Exports increased at a CAGR of 17,6% between 2012 and 2018. Biacuana says a closer look at the data shows that South Africa’s exports of macadamia nuts are predominantly nuts in shell (unprocessed). “In 2018, in-shell macadamia nut exports accounted for 70,8% of total macadamia nut exports. This probably reflects the underdeveloped processing sector of the macadamia nut value chain.”
Primary export destinations
Figure 2 illustrates the major destinations for South Africa’s macadamia nuts in shell exports from 2014 to 2018, with Hong Kong at 57%, Vietnam at 26%, China at 9,3%, Switzerland at 4,4%, and the US at 1%.
During the same period, the major export destinations for South Africa’s shelled macadamia exports were the US at 43,1%, the Netherlands at 9,8%, Hong Kong at 8,5%, Germany at 6%, and Spain at 4,8% (Figure 3).
Figure 2: South Africa’s major export destinations for macadamia nuts in shell exports between 2014 and 2018. (Source: Land Bank, SAMAC)
Figure 3: Export destinations for South Africa’s shelled macadamia exports. (Source: Land Bank, TradeMap)
Watching the competition
Biacuana notes that competition looms for macadamia producers, despite the export success of macadamias in recent years. “The major competitive risk to the South African macadamia industry in the future is the increased planting of macadamia orchards in China.”
Table 1 contains the major global producers of macadamias (nuts in shell) and their respective areas under production in 2015. “The biggest producers in terms of total area under production in 2015 included, among others, China at 42,6%, South Africa at 12,8%, Australia at 11,5%, and Kenya at 11,5%.”
As illustrated in Figure 4, China will potentially increase its production from 12 000 tons in 2017 to 50 000 tons in 2020, an increase of 317%. Therefore, most of the projected growth in global production will come from China. “The increase in China’s production and the subsequent decrease in its imports will likely put global prices under pressure in the medium to long term,” says Biacuana.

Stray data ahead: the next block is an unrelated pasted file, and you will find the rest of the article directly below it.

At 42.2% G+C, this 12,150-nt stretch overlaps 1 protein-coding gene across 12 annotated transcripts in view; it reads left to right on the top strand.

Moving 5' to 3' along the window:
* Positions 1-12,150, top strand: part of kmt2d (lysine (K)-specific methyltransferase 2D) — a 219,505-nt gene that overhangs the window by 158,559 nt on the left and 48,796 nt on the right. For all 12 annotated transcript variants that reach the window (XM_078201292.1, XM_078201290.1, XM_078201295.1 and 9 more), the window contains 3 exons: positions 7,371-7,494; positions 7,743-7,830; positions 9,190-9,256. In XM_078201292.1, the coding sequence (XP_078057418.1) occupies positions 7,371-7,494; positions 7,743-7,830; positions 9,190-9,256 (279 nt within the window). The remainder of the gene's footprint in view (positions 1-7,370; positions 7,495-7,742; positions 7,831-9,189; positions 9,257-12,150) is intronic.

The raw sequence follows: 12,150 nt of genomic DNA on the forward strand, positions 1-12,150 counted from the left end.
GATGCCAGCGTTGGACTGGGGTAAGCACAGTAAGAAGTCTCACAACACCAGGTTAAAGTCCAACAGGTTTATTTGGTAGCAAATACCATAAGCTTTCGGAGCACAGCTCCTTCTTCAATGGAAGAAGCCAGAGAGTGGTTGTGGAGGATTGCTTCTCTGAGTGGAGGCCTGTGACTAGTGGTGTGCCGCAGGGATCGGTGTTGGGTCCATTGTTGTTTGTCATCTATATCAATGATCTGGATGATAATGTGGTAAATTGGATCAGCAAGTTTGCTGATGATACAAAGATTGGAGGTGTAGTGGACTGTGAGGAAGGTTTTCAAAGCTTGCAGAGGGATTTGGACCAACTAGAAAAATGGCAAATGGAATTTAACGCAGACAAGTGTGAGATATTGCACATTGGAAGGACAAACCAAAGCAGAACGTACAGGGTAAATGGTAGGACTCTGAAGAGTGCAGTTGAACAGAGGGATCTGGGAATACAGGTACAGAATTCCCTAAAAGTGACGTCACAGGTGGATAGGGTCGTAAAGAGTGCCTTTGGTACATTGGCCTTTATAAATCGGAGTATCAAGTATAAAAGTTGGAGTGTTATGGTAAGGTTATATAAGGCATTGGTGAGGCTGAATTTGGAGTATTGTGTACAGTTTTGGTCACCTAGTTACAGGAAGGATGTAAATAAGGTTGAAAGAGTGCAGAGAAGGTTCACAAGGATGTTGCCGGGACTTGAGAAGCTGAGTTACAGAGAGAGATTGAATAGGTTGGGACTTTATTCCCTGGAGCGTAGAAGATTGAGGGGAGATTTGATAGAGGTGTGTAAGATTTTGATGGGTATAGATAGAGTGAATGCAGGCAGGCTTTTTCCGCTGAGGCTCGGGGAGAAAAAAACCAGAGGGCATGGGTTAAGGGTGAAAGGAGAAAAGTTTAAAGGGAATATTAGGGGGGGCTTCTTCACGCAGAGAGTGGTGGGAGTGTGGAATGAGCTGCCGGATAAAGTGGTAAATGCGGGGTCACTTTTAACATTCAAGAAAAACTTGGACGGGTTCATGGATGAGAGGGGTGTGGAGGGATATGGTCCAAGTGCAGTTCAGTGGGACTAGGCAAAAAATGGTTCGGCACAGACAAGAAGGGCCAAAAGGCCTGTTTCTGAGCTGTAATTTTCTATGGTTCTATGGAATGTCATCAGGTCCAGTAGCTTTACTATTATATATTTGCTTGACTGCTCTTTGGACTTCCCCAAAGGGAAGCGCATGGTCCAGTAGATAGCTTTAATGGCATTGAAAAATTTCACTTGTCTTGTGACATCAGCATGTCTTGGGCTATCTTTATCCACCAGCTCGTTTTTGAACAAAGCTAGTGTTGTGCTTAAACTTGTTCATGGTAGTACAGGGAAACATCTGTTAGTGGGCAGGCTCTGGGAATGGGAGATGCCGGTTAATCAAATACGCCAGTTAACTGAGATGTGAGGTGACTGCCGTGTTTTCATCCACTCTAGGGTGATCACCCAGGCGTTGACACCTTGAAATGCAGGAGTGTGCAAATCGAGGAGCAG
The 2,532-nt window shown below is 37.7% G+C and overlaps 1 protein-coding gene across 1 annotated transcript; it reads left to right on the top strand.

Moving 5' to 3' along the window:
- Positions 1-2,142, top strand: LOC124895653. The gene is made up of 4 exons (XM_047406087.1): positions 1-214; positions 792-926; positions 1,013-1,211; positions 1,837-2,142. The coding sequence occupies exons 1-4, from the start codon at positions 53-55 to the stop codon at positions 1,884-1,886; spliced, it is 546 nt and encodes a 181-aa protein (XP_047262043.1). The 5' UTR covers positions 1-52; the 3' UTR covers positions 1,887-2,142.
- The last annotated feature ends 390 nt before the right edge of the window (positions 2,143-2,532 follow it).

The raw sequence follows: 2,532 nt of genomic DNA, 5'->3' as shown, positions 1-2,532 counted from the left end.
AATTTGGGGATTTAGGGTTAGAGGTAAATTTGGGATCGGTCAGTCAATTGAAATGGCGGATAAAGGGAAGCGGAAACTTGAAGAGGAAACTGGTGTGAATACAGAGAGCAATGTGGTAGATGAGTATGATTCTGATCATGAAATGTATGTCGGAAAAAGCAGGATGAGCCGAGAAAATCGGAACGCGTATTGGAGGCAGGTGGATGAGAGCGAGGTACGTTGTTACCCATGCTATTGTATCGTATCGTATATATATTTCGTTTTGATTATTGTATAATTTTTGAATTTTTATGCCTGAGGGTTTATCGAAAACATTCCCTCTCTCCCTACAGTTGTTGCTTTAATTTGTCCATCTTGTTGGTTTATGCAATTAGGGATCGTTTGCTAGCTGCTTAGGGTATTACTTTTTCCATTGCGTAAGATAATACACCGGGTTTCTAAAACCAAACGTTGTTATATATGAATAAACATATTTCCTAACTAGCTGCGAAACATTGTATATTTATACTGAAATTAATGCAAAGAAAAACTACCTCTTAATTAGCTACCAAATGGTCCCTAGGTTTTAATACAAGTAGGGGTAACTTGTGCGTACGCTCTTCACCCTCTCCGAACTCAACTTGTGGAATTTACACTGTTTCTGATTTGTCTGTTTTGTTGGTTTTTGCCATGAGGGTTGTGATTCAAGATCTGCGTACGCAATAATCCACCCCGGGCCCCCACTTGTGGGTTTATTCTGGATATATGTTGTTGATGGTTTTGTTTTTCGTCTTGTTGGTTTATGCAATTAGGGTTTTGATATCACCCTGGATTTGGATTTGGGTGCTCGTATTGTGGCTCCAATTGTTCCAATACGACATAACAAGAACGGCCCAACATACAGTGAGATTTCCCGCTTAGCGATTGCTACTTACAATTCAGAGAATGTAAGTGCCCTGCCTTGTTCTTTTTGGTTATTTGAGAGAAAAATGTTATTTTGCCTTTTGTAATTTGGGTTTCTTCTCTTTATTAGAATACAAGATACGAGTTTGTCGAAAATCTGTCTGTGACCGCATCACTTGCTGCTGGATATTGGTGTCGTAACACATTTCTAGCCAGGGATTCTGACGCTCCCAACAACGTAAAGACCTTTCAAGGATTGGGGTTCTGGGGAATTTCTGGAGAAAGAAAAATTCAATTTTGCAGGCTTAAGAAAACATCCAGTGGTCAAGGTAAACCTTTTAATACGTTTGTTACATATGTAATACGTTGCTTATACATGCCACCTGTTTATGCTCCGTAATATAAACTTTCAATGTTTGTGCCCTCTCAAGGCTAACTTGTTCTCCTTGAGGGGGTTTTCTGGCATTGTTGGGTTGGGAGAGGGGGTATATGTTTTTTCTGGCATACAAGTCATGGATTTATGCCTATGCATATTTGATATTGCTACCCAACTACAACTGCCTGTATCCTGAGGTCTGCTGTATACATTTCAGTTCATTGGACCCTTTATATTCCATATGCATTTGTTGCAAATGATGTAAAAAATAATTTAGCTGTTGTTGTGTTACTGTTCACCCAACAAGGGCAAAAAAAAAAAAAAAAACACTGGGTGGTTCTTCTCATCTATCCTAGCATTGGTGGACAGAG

Figure 4: Projected global growth in macadamias. (Source: Land Bank, SAMAC)
Figure 4 shows that production from other major producers is projected to remain relatively stable between 2018 and 2020.
Increased global demand
The macadamia industry has grown significantly in the last few years, driven by the increased global demand for nuts. With the rise of the middle class in developing countries, this trend is likely to remain in place for the foreseeable future.
Biacuana warns that increased production in China could lead to import substitution, which may affect the demand for South African macadamias and apply downward pressure to global macadamia nut prices. “It is unclear when such an increase in supply is likely to happen. Nonetheless, such a likelihood remains a risk to the global macadamia nut market in the near future. Hopefully, the South African macadamia nut industry will adapt and seek new markets,” he says. – Carin Venter, Plaas Media
For more information, contact Dr Mmatlou Kalaba on 012 420 5770 or mmatlou.kalaba.up.ac.za, and Gilberto Biacuana at Gbiacuana@landbank.co.za. The views expressed by Gilberto Biacuana in this article are his own and do not necessarily represent policy positions of the Land Bank.